The role of Human Resources (HR) as a strategic partner to any organization has never been more important than today. Here is a quick test to identify why. (The responses reflect the current reality many organizations are facing.)
- Your business and product offering is changing
- Your customers are changing and expecting more
- The marketplace and economy is changing
- Your suppliers and vendors are changing
- The way you make money and margins is changing
- People in your organization are changing and learning new skills daily to compete (Turnover does not count.)
Results if this trend continues = Certain Disaster Looming
If your people are not changing faster than the changes in the marketplace, you could be in serious trouble. Today many progressive organizations realize the importance of the Human Resource Professional as being a key contributor to the strategic planning and execution processes. In reality, the most important asset any company has is its people. In effect, the people in your organization are now the only true competitive edge you have.
Looking back, Human Resources is a relatively new profession. Having emerged from the lineage of payroll or ‘personnel’, HR is closer in age to IT but unlike IT has struggled to find its relevance as a strategic business partner. Owners and executives view HR as the people who hire, fire, make policies, do payroll and generally keep them out of trouble. Though these functions are critical they don’t make a direct link to revenue growth or forecast productivity improvements and therefore are in serious danger of lacking strategic impact.
How does your HR Department become more strategic?
Here are the first two steps to get you started:
1. Get Your HR People Out of HR
In order to be strategic an HR department has to know your business. That’s really hard to do behind a desk. Ideally, your senior HR managers should hold an operations, sales or marketing title for a while. If this is not doable then get them out on the floor making them jointly responsible for the productivity and profitability of a business unit for one month. Huge investment? Yes, that’s the point.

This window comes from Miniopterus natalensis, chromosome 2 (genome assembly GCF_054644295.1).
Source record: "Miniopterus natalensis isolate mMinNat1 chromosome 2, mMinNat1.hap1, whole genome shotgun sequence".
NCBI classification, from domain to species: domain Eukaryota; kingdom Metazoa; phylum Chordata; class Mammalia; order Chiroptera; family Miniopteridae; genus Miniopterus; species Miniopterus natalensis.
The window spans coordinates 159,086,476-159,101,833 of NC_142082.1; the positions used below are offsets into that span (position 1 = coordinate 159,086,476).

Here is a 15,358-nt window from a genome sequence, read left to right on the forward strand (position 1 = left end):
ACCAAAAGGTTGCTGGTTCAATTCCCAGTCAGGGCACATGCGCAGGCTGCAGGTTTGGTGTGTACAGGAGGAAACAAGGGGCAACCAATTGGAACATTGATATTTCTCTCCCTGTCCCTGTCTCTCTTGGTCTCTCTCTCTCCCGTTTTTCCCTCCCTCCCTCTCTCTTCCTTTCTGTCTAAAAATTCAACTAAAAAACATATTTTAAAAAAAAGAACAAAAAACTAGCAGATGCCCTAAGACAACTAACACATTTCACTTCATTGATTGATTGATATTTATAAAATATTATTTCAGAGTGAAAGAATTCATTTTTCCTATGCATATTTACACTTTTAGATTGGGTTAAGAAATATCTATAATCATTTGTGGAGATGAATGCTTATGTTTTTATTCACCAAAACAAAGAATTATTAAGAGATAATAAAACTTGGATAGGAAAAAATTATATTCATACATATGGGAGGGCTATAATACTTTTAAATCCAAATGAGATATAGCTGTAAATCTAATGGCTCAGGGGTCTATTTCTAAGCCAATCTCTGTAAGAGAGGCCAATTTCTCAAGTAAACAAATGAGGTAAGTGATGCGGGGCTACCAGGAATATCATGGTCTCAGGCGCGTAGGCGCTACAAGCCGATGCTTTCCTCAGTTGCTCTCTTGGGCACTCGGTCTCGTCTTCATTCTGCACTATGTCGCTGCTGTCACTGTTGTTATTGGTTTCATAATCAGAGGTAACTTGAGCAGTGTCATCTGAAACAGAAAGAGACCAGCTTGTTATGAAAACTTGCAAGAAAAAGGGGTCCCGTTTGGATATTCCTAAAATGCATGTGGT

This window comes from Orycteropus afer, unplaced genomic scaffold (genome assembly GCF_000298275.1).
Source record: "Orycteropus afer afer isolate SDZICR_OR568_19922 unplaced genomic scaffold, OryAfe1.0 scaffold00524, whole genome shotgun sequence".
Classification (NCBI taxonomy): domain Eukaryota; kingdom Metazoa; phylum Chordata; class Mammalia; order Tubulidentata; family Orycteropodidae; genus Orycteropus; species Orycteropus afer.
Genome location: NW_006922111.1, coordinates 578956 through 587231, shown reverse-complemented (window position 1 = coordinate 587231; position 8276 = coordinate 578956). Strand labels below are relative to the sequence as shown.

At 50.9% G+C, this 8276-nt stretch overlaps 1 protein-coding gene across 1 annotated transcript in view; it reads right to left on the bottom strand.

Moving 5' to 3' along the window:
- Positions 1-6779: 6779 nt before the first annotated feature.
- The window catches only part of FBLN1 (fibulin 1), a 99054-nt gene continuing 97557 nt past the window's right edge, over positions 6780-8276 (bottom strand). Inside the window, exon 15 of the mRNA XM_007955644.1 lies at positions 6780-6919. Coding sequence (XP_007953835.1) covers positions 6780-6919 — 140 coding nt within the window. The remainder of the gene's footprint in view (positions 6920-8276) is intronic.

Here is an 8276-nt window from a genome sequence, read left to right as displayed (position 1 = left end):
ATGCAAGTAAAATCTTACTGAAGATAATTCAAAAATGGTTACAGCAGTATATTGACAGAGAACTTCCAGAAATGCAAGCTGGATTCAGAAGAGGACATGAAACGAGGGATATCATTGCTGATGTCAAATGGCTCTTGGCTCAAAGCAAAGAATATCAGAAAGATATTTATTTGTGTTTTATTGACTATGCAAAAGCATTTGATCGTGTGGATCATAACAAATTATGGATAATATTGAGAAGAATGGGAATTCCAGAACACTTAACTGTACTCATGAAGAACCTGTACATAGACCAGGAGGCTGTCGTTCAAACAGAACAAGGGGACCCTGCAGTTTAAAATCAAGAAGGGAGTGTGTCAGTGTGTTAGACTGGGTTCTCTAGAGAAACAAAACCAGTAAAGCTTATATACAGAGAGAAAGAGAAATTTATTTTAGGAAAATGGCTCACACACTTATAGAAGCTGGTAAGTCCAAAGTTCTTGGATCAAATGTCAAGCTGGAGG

2. Connect HR to Sales and Marketing
Sales and Marketing is dead in the water without support from operations. Operations is dead in the water without great people. HR can link the right people, and the right accountability systems so that Sales & Marketing can deliver what your customer expects. HR must understand changing customer and market expectations and address the strain being exhibited on all levels of the organization. HR must now understand how the organization truly operates and makes money. How would your HR department fair in a client meeting? Would they add value to a clients’ understanding of how your business is distinct because of your people?
In the next article we will explain the next three steps.
- Succession Plan and Anticipate the Future
- Measure HR’s Contribution
- Link Training and Learning to Real Business Mandates, Return On InvestmentCan not wait for Part Two of this article? Drop us a request, and we will send it over.Mark Goobie, Certified Human Resources Professional (CHRP)
Managing Partner, Braymark Services Inc.
Mark can be reached at 905.321-4178 or firstname.lastname@example.org